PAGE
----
I received an email from the managing editor in the fall of 2011, saying I was fired because the paper was going in a different direction. For the record, not only that didn’t happen but also the publication folded last January. That event shocked most people but I predicted it a year before because there was not sufficient revenue to support the publication.

I charge that Ms. Farbridge and her confederates spoke with the Publisher of The Record in Kitchener who was also publisher of the Guelph Mercury, to stop using my column Between the Lines. The messenger was Lynn Haddrell, Editor in Chief of both papers to Phil Andrews, Managing Editor of the Mercury. I always respected Phil but I knew he was caught between a corporate decision and having control of the content of his newspaper. None of these people are part of the Guelph political scene today nor does the Mercury exist.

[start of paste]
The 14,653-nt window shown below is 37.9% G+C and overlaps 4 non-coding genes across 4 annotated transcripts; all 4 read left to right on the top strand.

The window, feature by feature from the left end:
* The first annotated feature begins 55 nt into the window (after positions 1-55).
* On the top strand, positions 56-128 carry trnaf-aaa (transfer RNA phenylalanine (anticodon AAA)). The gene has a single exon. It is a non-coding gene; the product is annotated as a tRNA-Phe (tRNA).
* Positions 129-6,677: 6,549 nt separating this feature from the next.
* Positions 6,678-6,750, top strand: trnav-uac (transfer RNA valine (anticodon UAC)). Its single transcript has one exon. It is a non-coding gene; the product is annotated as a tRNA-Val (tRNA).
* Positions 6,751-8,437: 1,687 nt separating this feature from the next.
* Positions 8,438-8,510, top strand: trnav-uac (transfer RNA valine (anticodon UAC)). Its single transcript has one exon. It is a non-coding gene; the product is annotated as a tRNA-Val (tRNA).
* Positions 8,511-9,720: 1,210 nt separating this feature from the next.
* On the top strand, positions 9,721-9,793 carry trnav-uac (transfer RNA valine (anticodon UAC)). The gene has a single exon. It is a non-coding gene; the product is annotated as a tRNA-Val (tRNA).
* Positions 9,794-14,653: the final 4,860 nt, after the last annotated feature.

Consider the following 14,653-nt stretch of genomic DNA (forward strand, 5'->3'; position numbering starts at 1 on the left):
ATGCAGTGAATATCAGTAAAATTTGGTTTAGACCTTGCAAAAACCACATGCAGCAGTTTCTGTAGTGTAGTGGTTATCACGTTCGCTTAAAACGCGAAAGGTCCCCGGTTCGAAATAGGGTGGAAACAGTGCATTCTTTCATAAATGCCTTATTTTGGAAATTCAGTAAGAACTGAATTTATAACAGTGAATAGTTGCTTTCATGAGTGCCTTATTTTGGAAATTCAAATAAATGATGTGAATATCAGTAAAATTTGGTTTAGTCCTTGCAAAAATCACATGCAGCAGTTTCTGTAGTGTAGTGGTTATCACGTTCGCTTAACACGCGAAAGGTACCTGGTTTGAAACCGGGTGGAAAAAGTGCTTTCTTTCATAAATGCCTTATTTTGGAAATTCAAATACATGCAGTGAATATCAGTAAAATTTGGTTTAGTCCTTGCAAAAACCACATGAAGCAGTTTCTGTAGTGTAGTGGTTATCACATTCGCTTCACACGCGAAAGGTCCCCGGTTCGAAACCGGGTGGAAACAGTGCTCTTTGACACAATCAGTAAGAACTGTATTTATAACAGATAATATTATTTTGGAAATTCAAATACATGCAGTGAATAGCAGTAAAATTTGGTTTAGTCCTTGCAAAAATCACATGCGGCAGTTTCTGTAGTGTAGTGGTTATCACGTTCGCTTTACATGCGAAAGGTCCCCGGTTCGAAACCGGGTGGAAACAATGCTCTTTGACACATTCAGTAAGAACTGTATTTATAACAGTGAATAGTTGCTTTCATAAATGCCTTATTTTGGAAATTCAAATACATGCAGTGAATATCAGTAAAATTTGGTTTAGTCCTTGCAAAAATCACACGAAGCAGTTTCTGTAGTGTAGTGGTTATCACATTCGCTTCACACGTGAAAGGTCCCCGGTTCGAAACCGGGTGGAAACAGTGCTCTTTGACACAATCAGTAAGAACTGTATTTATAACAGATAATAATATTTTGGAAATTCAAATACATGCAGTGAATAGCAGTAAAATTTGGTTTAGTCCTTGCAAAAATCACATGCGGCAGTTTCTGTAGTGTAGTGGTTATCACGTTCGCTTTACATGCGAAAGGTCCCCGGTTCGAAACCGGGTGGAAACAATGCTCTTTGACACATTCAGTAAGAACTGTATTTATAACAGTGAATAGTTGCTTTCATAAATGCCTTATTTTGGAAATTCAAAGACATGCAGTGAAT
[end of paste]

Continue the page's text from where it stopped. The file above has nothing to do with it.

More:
The relationship between former mayor Farbridge and the Guelph Tribune

As for Ms. Farbridge and four members of her former council, she is no longer in charge of our city.

Why did Ms. Farbridge have the power to do what she did to get rid of http://www.guelphspeaks.ca? Her leverage lay with he city paying an estimated $400,000 a year of taxpayer money to the Guelph Tribude to run “City News” pages in every issue of the paper.

This is nothing but naked power exercised to get rid of an individual consistently critical of the city operations.

Then in early 2012, the administration again tried to shut down http://www.guelphspeaks.ca. This time, Executive Director of Human Resources and Legal Services, Mark Amorosi, stated the city notified a Guelph blogger (not me) that the city would no longer respond to requests for information from “any personal blog website.”